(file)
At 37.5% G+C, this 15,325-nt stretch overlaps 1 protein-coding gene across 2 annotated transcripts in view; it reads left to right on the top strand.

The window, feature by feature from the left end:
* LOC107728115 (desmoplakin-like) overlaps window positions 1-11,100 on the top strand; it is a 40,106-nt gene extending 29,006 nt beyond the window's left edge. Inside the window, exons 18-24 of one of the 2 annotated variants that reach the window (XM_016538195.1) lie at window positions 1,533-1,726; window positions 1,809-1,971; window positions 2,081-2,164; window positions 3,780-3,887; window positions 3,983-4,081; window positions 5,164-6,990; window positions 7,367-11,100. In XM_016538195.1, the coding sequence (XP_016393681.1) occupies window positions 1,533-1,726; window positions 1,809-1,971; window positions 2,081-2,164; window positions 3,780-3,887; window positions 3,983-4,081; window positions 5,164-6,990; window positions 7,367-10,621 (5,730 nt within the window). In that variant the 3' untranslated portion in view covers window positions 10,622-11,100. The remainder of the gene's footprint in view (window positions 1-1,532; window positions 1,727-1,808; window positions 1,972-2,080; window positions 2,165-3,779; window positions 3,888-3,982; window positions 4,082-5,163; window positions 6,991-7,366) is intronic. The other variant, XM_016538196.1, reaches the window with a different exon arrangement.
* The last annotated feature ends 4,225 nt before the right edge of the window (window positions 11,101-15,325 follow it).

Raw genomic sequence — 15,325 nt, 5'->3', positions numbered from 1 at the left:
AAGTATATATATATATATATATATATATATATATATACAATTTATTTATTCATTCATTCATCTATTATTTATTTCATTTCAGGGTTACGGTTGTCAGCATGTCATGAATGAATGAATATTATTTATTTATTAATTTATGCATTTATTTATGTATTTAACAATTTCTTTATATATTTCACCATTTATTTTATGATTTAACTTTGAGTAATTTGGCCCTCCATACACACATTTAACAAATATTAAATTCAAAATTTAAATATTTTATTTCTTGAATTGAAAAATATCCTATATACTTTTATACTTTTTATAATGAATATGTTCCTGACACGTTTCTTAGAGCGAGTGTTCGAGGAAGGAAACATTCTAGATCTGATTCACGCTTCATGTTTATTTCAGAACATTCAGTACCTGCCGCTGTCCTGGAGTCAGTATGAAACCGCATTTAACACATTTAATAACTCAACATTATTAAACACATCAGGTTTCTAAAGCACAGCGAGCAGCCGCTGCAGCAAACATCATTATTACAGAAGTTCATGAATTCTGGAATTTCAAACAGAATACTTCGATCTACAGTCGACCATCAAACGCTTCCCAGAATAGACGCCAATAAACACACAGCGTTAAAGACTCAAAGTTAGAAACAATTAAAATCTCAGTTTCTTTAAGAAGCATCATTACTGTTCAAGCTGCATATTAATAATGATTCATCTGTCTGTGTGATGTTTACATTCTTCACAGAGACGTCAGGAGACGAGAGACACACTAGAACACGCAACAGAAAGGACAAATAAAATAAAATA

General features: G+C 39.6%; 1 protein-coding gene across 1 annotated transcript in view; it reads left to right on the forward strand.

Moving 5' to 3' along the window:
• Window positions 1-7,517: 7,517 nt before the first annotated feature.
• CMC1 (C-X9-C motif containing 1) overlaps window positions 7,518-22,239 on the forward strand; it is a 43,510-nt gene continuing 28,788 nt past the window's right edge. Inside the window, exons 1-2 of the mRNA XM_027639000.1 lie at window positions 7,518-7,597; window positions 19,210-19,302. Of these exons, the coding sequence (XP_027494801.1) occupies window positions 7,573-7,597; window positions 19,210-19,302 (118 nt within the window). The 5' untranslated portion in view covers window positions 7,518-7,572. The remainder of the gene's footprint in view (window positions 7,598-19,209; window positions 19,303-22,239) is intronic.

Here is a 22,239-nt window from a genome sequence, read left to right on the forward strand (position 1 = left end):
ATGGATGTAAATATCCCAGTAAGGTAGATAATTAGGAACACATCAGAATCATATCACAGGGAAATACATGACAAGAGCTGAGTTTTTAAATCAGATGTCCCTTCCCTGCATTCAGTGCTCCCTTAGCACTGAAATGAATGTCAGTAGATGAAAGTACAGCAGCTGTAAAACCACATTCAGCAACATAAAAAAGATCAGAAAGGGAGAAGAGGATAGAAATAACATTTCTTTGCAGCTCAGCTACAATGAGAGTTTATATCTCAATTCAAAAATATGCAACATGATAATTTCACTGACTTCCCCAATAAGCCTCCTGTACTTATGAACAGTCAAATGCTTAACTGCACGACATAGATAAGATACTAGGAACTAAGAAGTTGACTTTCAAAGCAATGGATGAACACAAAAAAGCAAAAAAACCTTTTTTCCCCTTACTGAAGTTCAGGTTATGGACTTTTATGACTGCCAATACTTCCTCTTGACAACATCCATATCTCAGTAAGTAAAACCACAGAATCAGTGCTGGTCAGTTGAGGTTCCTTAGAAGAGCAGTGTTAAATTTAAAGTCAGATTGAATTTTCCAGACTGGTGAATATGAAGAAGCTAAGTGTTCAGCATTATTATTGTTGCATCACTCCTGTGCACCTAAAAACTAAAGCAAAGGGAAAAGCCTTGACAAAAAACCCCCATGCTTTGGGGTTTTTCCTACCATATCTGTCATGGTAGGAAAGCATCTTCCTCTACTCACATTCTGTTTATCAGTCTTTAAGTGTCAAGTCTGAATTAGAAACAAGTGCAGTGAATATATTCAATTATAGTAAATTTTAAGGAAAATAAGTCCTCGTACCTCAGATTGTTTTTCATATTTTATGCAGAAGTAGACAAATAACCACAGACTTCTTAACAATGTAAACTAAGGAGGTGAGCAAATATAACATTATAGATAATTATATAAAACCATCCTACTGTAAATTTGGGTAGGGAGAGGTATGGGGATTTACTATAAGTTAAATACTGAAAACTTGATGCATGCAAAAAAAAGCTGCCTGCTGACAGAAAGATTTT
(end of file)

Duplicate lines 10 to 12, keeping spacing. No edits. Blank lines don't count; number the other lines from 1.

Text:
• CMC1 (C-X9-C motif containing 1) overlaps window positions 7,518-22,239 on the forward strand; it is a 43,510-nt gene continuing 28,788 nt past the window's right edge. Inside the window, exons 1-2 of the mRNA XM_027639000.1 lie at window positions 7,518-7,597; window positions 19,210-19,302. Of these exons, the coding sequence (XP_027494801.1) occupies window positions 7,573-7,597; window positions 19,210-19,302 (118 nt within the window). The 5' untranslated portion in view covers window positions 7,518-7,572. The remainder of the gene's footprint in view (window positions 7,598-19,209; window positions 19,303-22,239) is intronic.

Here is a 22,239-nt window from a genome sequence, read left to right on the forward strand (position 1 = left end):
ATGGATGTAAATATCCCAGTAAGGTAGATAATTAGGAACACATCAGAATCATATCACAGGGAAATACATGACAAGAGCTGAGTTTTTAAATCAGATGTCCCTTCCCTGCATTCAGTGCTCCCTTAGCACTGAAATGAATGTCAGTAGATGAAAGTACAGCAGCTGTAAAACCACATTCAGCAACATAAAAAAGATCAGAAAGGGAGAAGAGGATAGAAATAACATTTCTTTGCAGCTCAGCTACAATGAGAGTTTATATCTCAATTCAAAAATATGCAACATGATAATTTCACTGACTTCCCCAATAAGCCTCCTGTACTTATGAACAGTCAAATGCTTAACTGCACGACATAGATAAGATACTAGGAACTAAGAAGTTGACTTTCAAAGCAATGGATGAACACAAAAAAGCAAAAAAACCTTTTTTCCCCTTACTGAAGTTCAGGTTATGGACTTTTATGACTGCCAATACTTCCTCTTGACAACATCCATATCTCAGTAAGTAAAACCACAGAATCAGTGCTGGTCAGTTGAGGTTCCTTAGAAGAGCAGTGTTAAATTTAAAGTCAGATTGAATTTTCCAGACTGGTGAATATGAAGAAGCTAAGTGTTCAGCATTATTATTGTTGCATCACTCCTGTGCACCTAAAAACTAAAGCAAAGGGAAAAGCCTTGACAAAAAACCCCCATGCTTTGGGGTTTTTCCTACCATATCTGTCATGGTAGGAAAGCATCTTCCTCTACTCACATTCTGTTTATCAGTCTTTAAGTGTCAAGTCTGAATTAGAAACAAGTGCAGTGAATATATTCAATTATAGTAAATTTTAAGGAAAATAAGTCCTCGTACCTCAGATTGTTTTTCATATTTTATGCAGAAGTAGACAAATAACCACAGACTTCTTAACAATGTAAACTAAGGAGGTGAGCAAATATAACATTATAGATAATTATATAAAACCATCCTACTGTAAATTTGGGTAGGGAGAGGTATGGGGATTTACTATAAGTTAAATACTGAAAACTTGATGCATGCAAAAAAAAGCTGCCTGCTGACAGAAAGATTTT